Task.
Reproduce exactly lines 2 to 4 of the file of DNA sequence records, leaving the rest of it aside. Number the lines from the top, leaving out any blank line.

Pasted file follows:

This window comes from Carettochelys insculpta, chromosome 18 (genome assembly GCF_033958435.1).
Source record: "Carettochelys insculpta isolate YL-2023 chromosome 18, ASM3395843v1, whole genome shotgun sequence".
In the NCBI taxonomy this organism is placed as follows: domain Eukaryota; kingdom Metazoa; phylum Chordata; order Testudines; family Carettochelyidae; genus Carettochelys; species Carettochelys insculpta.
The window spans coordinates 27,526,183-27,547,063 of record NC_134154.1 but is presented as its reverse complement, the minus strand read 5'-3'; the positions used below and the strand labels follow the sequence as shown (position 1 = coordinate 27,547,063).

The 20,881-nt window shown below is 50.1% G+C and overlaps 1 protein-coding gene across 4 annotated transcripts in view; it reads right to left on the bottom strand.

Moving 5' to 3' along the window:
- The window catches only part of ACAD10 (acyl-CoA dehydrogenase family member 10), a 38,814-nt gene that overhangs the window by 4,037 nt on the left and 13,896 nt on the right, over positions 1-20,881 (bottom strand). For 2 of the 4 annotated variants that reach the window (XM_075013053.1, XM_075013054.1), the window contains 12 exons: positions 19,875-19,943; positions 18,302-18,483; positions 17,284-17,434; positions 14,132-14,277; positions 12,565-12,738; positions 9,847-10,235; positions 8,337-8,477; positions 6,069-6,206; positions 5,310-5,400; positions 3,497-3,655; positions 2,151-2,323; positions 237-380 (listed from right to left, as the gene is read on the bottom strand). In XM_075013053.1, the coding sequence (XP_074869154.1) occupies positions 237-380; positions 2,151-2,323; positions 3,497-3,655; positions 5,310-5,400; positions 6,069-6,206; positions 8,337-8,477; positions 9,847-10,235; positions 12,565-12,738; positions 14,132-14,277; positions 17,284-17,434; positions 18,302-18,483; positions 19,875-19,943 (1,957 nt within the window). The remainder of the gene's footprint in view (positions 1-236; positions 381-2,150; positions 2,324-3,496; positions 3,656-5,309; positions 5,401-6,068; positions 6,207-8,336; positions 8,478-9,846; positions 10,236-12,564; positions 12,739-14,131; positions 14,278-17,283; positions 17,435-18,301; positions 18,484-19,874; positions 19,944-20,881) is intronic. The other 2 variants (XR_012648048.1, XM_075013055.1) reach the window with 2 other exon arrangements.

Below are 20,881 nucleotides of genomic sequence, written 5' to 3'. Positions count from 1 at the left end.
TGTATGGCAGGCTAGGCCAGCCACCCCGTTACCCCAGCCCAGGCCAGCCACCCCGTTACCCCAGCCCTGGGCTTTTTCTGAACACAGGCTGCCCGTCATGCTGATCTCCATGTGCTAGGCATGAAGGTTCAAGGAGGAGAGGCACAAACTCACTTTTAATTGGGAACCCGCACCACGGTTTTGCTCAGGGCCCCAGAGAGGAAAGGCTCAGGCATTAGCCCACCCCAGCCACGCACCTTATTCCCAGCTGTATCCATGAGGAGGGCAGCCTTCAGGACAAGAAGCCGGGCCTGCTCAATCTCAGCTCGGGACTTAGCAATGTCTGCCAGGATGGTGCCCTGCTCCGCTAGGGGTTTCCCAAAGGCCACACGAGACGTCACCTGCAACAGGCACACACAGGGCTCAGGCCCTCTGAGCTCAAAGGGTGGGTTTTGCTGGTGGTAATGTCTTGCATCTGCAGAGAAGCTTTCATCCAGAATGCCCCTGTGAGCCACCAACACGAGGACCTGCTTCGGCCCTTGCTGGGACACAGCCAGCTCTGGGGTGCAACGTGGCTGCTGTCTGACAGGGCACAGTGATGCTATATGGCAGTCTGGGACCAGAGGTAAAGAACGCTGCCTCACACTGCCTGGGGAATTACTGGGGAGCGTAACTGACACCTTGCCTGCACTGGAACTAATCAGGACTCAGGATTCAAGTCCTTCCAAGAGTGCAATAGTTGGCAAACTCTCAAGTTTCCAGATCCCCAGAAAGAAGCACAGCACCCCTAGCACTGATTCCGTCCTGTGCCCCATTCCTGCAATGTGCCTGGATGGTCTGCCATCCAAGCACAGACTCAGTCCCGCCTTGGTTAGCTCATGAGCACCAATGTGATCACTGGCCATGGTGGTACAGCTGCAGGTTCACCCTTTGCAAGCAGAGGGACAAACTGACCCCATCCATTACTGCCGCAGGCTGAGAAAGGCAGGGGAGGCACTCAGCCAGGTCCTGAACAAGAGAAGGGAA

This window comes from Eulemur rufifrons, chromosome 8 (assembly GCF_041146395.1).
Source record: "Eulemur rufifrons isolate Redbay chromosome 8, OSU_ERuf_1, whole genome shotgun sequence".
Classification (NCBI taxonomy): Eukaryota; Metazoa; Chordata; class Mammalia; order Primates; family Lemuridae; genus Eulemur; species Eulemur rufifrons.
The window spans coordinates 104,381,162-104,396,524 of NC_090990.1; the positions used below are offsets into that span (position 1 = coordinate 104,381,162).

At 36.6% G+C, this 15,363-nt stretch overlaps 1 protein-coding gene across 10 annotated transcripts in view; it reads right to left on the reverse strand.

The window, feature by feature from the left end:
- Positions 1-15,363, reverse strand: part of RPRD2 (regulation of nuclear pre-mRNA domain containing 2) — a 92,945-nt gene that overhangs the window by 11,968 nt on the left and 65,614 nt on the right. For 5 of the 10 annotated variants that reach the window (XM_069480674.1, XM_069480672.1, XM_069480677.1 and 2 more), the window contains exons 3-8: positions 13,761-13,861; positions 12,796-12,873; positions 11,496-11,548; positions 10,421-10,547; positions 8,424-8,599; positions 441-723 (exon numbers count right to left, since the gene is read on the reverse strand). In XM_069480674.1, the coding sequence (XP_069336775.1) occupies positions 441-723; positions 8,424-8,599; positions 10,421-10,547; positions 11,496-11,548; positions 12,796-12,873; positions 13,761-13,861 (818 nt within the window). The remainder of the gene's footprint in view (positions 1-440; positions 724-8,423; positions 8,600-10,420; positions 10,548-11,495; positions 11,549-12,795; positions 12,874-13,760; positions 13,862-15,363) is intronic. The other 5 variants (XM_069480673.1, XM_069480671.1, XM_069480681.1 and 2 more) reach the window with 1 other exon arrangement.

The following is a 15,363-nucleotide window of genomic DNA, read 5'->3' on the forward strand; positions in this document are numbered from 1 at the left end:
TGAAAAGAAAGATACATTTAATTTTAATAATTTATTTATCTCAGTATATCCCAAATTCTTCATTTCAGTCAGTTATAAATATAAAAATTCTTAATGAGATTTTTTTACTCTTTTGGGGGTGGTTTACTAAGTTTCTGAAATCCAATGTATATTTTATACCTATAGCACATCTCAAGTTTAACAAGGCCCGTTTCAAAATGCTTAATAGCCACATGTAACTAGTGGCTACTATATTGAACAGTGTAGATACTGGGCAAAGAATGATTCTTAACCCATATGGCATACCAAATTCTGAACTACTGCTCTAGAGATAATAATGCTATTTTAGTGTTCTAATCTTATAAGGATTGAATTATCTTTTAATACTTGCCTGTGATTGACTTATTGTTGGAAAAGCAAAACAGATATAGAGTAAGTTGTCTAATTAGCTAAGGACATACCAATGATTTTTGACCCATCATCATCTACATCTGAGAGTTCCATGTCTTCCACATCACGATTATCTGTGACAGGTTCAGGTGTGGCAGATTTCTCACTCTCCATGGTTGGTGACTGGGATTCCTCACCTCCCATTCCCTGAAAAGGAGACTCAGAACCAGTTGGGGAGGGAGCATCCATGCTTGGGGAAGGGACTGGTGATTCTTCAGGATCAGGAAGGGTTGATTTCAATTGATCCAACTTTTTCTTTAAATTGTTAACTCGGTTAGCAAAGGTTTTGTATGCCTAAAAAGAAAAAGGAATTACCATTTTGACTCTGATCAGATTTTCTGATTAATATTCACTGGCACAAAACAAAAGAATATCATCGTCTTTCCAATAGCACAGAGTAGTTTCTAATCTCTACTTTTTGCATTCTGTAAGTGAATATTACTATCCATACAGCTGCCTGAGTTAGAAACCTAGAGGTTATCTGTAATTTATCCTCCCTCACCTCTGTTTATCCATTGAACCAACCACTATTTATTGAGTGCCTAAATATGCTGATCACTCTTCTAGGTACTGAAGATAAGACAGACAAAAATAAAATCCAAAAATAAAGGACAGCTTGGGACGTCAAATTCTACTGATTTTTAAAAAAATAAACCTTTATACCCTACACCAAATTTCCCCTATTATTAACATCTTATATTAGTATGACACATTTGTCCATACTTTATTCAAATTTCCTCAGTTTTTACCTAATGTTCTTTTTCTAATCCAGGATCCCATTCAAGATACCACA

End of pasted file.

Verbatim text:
Source record: "Carettochelys insculpta isolate YL-2023 chromosome 18, ASM3395843v1, whole genome shotgun sequence".
In the NCBI taxonomy this organism is placed as follows: domain Eukaryota; kingdom Metazoa; phylum Chordata; order Testudines; family Carettochelyidae; genus Carettochelys; species Carettochelys insculpta.
The window spans coordinates 27,526,183-27,547,063 of record NC_134154.1 but is presented as its reverse complement, the minus strand read 5'-3'; the positions used below and the strand labels follow the sequence as shown (position 1 = coordinate 27,547,063).